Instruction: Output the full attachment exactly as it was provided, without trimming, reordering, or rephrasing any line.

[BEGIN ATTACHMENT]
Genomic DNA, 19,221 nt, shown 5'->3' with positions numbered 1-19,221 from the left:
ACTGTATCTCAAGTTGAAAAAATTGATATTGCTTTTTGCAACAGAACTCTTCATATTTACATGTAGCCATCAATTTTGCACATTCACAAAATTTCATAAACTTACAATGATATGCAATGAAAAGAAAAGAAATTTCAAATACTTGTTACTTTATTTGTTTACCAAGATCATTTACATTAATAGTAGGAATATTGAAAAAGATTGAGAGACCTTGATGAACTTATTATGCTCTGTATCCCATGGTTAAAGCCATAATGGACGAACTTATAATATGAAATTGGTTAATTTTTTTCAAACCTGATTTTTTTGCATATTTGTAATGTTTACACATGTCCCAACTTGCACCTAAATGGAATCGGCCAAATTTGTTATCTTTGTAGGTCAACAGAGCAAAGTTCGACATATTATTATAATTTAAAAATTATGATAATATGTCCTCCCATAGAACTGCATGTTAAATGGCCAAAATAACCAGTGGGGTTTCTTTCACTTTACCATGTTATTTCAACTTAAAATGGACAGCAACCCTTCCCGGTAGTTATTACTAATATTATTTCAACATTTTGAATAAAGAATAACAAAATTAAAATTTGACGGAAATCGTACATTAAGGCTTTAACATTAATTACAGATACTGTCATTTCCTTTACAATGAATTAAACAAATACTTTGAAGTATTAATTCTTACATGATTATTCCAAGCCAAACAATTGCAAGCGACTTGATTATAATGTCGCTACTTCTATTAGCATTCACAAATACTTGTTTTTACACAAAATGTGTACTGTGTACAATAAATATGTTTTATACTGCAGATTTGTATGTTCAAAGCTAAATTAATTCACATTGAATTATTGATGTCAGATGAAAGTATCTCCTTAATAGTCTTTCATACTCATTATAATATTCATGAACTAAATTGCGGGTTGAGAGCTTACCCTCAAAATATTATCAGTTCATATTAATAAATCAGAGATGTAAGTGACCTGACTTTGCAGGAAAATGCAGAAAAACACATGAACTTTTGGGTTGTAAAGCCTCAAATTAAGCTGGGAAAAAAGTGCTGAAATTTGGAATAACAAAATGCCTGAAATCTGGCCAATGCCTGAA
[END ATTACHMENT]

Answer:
Genomic DNA, 19,221 nt, shown 5'->3' with positions numbered 1-19,221 from the left:
ACTGTATCTCAAGTTGAAAAAATTGATATTGCTTTTTGCAACAGAACTCTTCATATTTACATGTAGCCATCAATTTTGCACATTCACAAAATTTCATAAACTTACAATGATATGCAATGAAAAGAAAAGAAATTTCAAATACTTGTTACTTTATTTGTTTACCAAGATCATTTACATTAATAGTAGGAATATTGAAAAAGATTGAGAGACCTTGATGAACTTATTATGCTCTGTATCCCATGGTTAAAGCCATAATGGACGAACTTATAATATGAAATTGGTTAATTTTTTTCAAACCTGATTTTTTTGCATATTTGTAATGTTTACACATGTCCCAACTTGCACCTAAATGGAATCGGCCAAATTTGTTATCTTTGTAGGTCAACAGAGCAAAGTTCGACATATTATTATAATTTAAAAATTATGATAATATGTCCTCCCATAGAACTGCATGTTAAATGGCCAAAATAACCAGTGGGGTTTCTTTCACTTTACCATGTTATTTCAACTTAAAATGGACAGCAACCCTTCCCGGTAGTTATTACTAATATTATTTCAACATTTTGAATAAAGAATAACAAAATTAAAATTTGACGGAAATCGTACATTAAGGCTTTAACATTAATTACAGATACTGTCATTTCCTTTACAATGAATTAAACAAATACTTTGAAGTATTAATTCTTACATGATTATTCCAAGCCAAACAATTGCAAGCGACTTGATTATAATGTCGCTACTTCTATTAGCATTCACAAATACTTGTTTTTACACAAAATGTGTACTGTGTACAATAAATATGTTTTATACTGCAGATTTGTATGTTCAAAGCTAAATTAATTCACATTGAATTATTGATGTCAGATGAAAGTATCTCCTTAATAGTCTTTCATACTCATTATAATATTCATGAACTAAATTGCGGGTTGAGAGCTTACCCTCAAAATATTATCAGTTCATATTAATAAATCAGAGATGTAAGTGACCTGACTTTGCAGGAAAATGCAGAAAAACACATGAACTTTTGGGTTGTAAAGCCTCAAATTAAGCTGGGAAAAAAGTGCTGAAATTTGGAATAACAAAATGCCTGAAATCTGGCCAATGCCTGAA